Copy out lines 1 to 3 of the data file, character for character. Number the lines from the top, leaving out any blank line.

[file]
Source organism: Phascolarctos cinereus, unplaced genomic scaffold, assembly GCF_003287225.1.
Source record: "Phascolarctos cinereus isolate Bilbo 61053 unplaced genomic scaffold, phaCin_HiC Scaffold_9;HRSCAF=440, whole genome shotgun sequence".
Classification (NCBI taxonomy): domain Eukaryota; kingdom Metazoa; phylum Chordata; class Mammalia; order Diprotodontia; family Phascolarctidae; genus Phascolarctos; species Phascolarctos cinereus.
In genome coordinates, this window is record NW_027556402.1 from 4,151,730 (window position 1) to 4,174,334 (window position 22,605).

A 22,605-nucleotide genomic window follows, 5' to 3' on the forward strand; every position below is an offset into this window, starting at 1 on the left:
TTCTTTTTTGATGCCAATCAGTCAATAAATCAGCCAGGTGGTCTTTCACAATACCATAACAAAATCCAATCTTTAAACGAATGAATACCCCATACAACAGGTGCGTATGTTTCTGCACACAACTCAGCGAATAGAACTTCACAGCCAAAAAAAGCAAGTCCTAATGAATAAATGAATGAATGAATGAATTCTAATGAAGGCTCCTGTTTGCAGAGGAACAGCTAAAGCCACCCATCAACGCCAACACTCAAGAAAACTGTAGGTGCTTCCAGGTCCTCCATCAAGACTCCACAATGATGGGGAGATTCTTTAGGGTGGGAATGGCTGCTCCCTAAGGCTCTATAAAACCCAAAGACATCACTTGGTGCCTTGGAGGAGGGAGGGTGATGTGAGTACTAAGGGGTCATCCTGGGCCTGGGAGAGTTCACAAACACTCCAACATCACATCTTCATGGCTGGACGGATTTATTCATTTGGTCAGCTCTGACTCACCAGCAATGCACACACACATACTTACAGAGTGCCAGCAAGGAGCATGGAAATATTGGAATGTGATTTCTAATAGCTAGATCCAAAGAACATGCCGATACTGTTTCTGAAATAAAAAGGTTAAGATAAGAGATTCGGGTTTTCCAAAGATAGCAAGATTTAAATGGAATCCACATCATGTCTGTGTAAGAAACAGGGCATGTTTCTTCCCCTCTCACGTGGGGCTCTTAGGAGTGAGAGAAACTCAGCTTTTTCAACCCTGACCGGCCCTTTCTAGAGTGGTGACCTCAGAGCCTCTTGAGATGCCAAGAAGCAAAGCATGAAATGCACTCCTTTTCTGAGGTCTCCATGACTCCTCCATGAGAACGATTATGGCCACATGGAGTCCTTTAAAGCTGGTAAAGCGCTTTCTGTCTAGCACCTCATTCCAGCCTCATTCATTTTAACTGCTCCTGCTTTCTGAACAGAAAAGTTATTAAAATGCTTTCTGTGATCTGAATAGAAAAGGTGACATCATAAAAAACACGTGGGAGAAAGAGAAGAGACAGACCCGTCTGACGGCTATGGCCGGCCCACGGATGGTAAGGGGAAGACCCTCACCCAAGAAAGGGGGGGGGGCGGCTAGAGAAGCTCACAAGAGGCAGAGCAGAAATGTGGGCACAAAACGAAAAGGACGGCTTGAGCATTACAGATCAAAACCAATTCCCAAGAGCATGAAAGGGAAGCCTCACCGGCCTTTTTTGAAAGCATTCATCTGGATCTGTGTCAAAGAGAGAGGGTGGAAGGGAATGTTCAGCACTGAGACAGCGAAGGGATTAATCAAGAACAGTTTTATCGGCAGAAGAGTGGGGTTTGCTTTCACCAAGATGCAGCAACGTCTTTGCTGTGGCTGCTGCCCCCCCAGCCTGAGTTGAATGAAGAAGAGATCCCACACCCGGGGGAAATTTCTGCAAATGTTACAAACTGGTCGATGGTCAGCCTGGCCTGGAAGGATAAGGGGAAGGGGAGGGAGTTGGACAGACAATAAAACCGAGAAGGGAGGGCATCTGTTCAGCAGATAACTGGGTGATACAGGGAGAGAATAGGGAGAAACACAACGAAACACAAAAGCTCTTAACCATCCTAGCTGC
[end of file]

Source organism: Phascolarctos cinereus, unplaced genomic scaffold, assembly GCF_003287225.1.
Source record: "Phascolarctos cinereus isolate Bilbo 61053 unplaced genomic scaffold, phaCin_HiC Scaffold_9;HRSCAF=440, whole genome shotgun sequence".
Classification (NCBI taxonomy): domain Eukaryota; kingdom Metazoa; phylum Chordata; class Mammalia; order Diprotodontia; family Phascolarctidae; genus Phascolarctos; species Phascolarctos cinereus.